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Adrenomedullin: its double-edged sword during sepsis slices yet again

In this first issue of Intensive Care Medicine Experimental, two related studies describe the effects of antibodies directed against adrenomedullin (ADM), a vasoactive peptide that is released from various tissues during systemic inflammation, in murine sepsis.

ADM, derived from a larger precursor peptide (pro-ADM), is released into the circulation during systemic inflammation, and the highest plasma concentrations are measured in patients with septic shock[1]. With a plasma half-life of approximately 20 min, it exerts multiple effects of which the most relevant appears to be vasodilation[2]. The consequent clinical sequelae of increased ADM concentrations are far from clear. While elevated ADM levels are associated with impaired outcome in sepsis patients[1] and the measurement of the circulating pro-peptide of ADM might serve as a marker to assess disease severity and predict mortality[3], administration of exogenous ADM actually improved outcome in animal models of septic shock[4].

Intriguingly, in this issue of Intensive Care Medicine Experimental, two studies demonstrate beneficial effects of anti-ADM antibodies administered in a murine cecal ligation and puncture (CLP) model[5, 6]. These studies represent the first attempts at antibody targeting of the ADM cascade in vivo. Struck et al.[5] describe the development of monoclonal antibodies directed against various epitopes of ADM and their ability to attenuate sepsis-induced mortality in severe murine sepsis (100% control group mortality within 2 to 3 days). The severity of this model means that any long-term deleterious or beneficial effects of the antibody remain unknown. Notably, all antibodies directed against ADM improved survival. Of interest, the antibody against the N-terminal moiety of ADM prevented mortality most effectively, while it inhibited ADM agonistic activity by only 25%. Wagner et al.[6] performed a more mechanistic study into the effects of HAM1101, the antibody targeted against the N-terminal part of ADM, in a resuscitated murine CLP model. They show that HAM1101 improves vasoactive responsiveness to catecholamines, attenuates systemic inflammation, and improves kidney function. The beneficial effects on the kidneys are likely attributable to reduced iNOS expression and nitrotyrosine formation in HAM1101-treated animals. The effects on inflammatory pmeters are surprising as ADM itself has also been reported to inhibit inflammation[7]. In summary, previous work has established that high endogenous levels of ADM correlate with poor outcomes and that exogenous administration improved outcomes, while now it is reported that antagonism of ADM using antibodies improves outcome in an animal sepsis model.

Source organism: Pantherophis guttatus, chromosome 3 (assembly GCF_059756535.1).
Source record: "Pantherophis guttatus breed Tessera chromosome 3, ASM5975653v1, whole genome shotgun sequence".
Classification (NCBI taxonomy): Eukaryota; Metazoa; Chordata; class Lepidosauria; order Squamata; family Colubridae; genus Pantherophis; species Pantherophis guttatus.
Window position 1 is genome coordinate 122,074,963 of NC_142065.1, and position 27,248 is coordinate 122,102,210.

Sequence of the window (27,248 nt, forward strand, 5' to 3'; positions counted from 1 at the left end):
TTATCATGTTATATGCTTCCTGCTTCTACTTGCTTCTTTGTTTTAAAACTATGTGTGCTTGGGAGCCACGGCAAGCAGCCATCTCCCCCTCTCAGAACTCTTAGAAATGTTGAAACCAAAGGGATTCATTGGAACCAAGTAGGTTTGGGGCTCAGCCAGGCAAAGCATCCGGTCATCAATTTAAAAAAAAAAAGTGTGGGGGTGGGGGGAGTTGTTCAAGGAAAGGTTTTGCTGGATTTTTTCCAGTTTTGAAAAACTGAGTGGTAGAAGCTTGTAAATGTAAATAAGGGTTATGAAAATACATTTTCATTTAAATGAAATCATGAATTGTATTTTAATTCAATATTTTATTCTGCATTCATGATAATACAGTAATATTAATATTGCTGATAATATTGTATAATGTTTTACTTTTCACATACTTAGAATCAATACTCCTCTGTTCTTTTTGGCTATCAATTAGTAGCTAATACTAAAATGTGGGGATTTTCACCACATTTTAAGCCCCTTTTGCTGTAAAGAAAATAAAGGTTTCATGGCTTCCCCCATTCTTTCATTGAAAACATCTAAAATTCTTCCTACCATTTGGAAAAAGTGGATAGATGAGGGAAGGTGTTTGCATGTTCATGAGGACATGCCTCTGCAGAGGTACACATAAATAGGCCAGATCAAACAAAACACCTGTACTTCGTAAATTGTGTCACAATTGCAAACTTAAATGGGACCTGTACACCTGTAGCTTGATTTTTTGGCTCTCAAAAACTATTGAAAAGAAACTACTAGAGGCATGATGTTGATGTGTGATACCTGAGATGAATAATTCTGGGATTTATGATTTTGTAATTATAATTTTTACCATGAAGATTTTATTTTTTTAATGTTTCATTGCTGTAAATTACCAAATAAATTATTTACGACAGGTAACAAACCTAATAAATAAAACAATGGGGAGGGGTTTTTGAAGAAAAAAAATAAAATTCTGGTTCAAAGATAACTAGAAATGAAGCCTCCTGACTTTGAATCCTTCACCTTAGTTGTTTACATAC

How can we explain these apparently conflicting results? We naturally tend to prefer simple linear reasoning. However, reality, especially in the case of (patho)physiology, is more complex. ADM-mediated effects appear to represent yet another example of this fact. Timing and the magnitude of increase in ADM may be especially relevant in understanding its clinical effects in sepsis. In this respect, it is important to recognize that Struck et al. found that the least efficacious antibody in terms of antagonistic activity exerted the largest beneficial effect on survival. One could argue that other non-ADM-dependent effects of the antibody may play a role. However, it could also indicate that only very high concentrations of ADM exert deleterious effects, while modest increases of this peptide are beneficial. In addition to concentration-dependent and time-dependent effects, the specific clinical condition of sepsis, e.g., hyper- vs hypodynamic sepsis, is also likely to play a role in the observed discrepancies. It is clear that the path to clinical relevance at the bedside is long and bumpy, and based on the above described results, it is already clear that in sepsis patients, it will be a difficult task to define the therapeutic window of opportunity to modulate the ADM pathway. Nevertheless, further investigation of the effects of modulating this pathway is clearly warranted.


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Correspondence to Matthijs Kox.

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Kox, M., Pickkers, P. Adrenomedullin: its double-edged sword during sepsis slices yet again. ICMx 2, 1 (2014).

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